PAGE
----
Queen & Slim

Daniel Kaluuya and Jodie Turner-Smith in 'Queen & Slim.' (Photo: Royalty Holdings)
Daniel Kaluuya and Jodie Turner-Smith in 'Queen & Slim.' (Photo: Royalty Holdings)


While on a forgettable first date together in Ohio, a black man and a black woman, are pulled over for a minor traffic infraction. The situation escalates, with sudden and tragic results, when the man kills the police officer in self-defence. Terrified and in fear for their lives, the man, a retail employee, and the woman, a criminal defense lawyer, are forced to go on the run. But, the incident is captured on video and goes viral, and the couple unwittingly become a symbol of trauma, terror, grief and pain for people across the country.


Queen and Slim being released on Valentine's Day might give you the wrong idea about this film. It's a love story for sure, but it's more of a beautiful piece of protest art than a traditional Romeo and Juliet type story, with just as much tragedy.

This movie is scriptwriter Lena Waithe and director Melina Matsoukas unpacking a lot of what is happening – and has been happening for a long time - in America as well as around the world to black people.

It uses the medium of film to demonstrate how commonplace harassment and abuse, by authority figures, is against black people. It's also about how the entire system is geared towards inequality and injustice for those who society deems to be less than.

That may seem like a story that you know through and through, but the talented leads of Daniel Kaluuya (Slim) and Jodie Turner-Smith (Queen) serve to suck you into this visual journey that is told through beautiful editing, a fast-paced script and a soundtrack that envelops you. Daniel and Jodie give understated performances that work so well. The young actors transcend the material, which is already good, and that made me want more of them. A need that is seemingly without limit.

As the pair, who bond through trauma and tragedy, traverse America on a forced road trip of sorts we as the audience get to see what happens when a country that is so divided along racial lines gets asked: "What would you do, if it was you?"

I have to say, though, as you can imagine, this film is not very easy to watch and depicts very violent scenes that left me heartbroken, to say the least. Not just because of what happens on screen but because of the wider message of "this is not new or going away time soon."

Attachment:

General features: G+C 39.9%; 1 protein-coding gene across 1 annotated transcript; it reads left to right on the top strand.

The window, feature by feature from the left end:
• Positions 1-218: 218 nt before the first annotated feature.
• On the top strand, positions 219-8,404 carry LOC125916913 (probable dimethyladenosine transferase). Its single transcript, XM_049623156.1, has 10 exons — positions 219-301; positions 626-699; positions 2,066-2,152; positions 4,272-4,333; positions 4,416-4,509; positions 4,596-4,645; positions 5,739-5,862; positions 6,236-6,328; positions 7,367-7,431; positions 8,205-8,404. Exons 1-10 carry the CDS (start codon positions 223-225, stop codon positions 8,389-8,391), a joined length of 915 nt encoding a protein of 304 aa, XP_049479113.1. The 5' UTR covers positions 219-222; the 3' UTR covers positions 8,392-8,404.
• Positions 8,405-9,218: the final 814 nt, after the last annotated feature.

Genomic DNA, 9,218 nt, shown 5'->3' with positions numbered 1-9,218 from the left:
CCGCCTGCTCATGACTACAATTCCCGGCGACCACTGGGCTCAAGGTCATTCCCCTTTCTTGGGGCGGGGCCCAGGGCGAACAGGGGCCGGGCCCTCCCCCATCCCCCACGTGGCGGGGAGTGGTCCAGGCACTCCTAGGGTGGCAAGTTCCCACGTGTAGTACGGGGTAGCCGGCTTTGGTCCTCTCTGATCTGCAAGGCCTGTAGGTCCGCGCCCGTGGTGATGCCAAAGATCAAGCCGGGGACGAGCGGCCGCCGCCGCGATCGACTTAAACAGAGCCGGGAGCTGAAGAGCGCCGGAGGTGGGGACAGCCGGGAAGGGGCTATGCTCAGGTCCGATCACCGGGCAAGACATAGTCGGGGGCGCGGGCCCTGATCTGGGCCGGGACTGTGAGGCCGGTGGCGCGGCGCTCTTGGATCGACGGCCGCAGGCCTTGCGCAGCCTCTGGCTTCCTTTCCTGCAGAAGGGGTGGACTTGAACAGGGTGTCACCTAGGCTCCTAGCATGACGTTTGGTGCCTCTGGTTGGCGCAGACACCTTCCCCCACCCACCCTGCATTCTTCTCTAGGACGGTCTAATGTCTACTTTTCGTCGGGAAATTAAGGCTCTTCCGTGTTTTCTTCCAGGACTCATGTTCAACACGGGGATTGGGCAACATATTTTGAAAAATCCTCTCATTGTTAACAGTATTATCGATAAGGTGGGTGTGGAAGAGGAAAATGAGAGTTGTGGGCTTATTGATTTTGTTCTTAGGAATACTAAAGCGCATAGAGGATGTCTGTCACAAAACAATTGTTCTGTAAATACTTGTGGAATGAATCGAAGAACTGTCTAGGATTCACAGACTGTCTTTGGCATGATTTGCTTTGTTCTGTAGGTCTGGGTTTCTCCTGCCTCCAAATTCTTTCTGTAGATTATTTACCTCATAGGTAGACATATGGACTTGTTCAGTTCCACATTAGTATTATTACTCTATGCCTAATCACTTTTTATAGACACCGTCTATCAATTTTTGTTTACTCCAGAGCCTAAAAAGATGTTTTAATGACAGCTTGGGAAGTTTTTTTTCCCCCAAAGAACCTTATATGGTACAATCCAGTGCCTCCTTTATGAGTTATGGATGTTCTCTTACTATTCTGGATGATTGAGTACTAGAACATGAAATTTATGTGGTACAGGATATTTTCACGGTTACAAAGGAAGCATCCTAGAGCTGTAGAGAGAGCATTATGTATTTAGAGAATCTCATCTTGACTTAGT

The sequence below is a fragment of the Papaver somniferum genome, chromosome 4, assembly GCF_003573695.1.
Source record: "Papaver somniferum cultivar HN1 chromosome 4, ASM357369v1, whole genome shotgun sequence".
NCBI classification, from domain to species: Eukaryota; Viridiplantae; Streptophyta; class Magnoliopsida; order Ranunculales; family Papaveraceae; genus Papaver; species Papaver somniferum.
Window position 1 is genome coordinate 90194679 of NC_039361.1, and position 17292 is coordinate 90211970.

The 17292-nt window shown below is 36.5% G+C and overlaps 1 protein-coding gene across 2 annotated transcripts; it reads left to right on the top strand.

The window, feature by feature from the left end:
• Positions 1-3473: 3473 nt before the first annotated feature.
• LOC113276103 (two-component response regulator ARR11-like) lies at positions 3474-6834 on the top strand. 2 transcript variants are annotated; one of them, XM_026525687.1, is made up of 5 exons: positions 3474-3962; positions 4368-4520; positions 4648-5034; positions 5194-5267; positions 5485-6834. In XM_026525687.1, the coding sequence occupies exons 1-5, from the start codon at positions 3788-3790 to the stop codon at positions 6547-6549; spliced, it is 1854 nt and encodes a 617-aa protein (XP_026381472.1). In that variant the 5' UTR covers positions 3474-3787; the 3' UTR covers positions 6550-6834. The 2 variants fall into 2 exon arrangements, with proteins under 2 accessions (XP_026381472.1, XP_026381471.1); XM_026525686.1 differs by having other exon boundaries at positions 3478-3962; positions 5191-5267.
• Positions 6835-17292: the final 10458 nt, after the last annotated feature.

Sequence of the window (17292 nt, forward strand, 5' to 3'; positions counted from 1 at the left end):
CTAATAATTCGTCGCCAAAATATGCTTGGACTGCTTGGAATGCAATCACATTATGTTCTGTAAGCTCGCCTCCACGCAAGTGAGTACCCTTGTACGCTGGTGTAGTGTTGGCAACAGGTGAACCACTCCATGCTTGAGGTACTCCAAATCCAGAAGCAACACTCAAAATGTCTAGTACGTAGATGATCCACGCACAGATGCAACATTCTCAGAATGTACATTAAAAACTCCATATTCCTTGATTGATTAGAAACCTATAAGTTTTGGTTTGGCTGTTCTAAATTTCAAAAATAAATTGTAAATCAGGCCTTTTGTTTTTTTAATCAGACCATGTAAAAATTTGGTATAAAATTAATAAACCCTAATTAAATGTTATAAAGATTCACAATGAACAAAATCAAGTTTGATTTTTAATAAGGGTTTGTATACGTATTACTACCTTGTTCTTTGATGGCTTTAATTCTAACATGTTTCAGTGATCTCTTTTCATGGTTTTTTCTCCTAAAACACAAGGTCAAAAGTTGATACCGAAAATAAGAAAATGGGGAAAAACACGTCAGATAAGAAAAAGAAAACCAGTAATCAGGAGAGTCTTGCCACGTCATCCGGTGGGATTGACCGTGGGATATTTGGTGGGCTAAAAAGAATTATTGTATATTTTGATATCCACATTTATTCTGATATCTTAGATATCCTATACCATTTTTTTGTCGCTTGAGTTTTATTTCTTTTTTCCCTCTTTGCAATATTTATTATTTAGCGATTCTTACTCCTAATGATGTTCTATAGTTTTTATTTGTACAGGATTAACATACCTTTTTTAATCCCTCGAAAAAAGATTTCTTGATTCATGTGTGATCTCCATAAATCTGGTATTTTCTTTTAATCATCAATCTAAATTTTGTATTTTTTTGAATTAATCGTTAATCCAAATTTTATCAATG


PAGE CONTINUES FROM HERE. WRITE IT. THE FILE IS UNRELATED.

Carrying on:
Reading this it might seem like this is a film designed for only American audiences to relate to, but I think it's applicable all over the world right now. In the time of large cultural shifts, like Brexit, making headlines and having an impact everywhere; it's important to look at what motivates people to perpetuate hate and prejudice.  It's also important to look at what motivates people to defy the system that hates them.

What I walked away thinking about is how one of the biggest mistakes we can make is to think that racism and injustice don't exist because they are not overt, or because there are some signs of progress on the surface. Racism can be and is in a lot of circumstances, a series of microaggressions over a course of years that can often lead people to act out in a way that can be taken out of context when reported on.

It's also important, when watching a movie like this, to understand that it exists on multiple levels. Yes, it's about love on the run. Yes, it is not perfect. And ultimately, yes, it is about race. Queen and Slim is vast. It contains multitudes.

Everyone should go watch this movie for sure, but I also want to say that if you suffer from anxiety and an ever-increasing sense of dread, as I do, then perhaps do not go watch it alone. Or if you do, please practice self-care and know where your boundaries are and just how much you can take before it triggers you in the worst way.

I have to say that it did trigger me, and the after ramifications were felt for weeks afterwards. I was – and still am - angry.